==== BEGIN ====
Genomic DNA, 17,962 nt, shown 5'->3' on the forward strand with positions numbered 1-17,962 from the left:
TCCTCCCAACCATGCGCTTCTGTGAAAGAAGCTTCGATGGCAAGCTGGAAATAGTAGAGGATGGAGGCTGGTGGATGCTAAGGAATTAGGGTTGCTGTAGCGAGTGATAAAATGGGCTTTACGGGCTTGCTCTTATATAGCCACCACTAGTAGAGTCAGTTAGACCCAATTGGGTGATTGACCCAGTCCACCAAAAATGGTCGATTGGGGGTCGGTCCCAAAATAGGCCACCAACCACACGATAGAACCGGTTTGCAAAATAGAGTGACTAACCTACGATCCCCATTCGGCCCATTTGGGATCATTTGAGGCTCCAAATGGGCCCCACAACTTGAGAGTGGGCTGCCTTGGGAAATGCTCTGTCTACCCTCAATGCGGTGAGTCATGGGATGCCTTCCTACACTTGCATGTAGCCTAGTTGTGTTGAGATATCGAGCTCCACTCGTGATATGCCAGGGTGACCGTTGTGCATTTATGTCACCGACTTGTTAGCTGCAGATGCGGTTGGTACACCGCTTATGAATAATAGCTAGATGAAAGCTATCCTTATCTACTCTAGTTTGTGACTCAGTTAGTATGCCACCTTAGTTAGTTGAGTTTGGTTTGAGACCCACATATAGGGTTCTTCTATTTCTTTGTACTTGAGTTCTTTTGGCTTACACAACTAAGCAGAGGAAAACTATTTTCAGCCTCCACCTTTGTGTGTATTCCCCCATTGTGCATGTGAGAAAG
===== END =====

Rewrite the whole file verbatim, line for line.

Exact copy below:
Genomic DNA, 17,962 nt, shown 5'->3' on the forward strand with positions numbered 1-17,962 from the left:
TCCTCCCAACCATGCGCTTCTGTGAAAGAAGCTTCGATGGCAAGCTGGAAATAGTAGAGGATGGAGGCTGGTGGATGCTAAGGAATTAGGGTTGCTGTAGCGAGTGATAAAATGGGCTTTACGGGCTTGCTCTTATATAGCCACCACTAGTAGAGTCAGTTAGACCCAATTGGGTGATTGACCCAGTCCACCAAAAATGGTCGATTGGGGGTCGGTCCCAAAATAGGCCACCAACCACACGATAGAACCGGTTTGCAAAATAGAGTGACTAACCTACGATCCCCATTCGGCCCATTTGGGATCATTTGAGGCTCCAAATGGGCCCCACAACTTGAGAGTGGGCTGCCTTGGGAAATGCTCTGTCTACCCTCAATGCGGTGAGTCATGGGATGCCTTCCTACACTTGCATGTAGCCTAGTTGTGTTGAGATATCGAGCTCCACTCGTGATATGCCAGGGTGACCGTTGTGCATTTATGTCACCGACTTGTTAGCTGCAGATGCGGTTGGTACACCGCTTATGAATAATAGCTAGATGAAAGCTATCCTTATCTACTCTAGTTTGTGACTCAGTTAGTATGCCACCTTAGTTAGTTGAGTTTGGTTTGAGACCCACATATAGGGTTCTTCTATTTCTTTGTACTTGAGTTCTTTTGGCTTACACAACTAAGCAGAGGAAAACTATTTTCAGCCTCCACCTTTGTGTGTATTCCCCCATTGTGCATGTGAGAAAG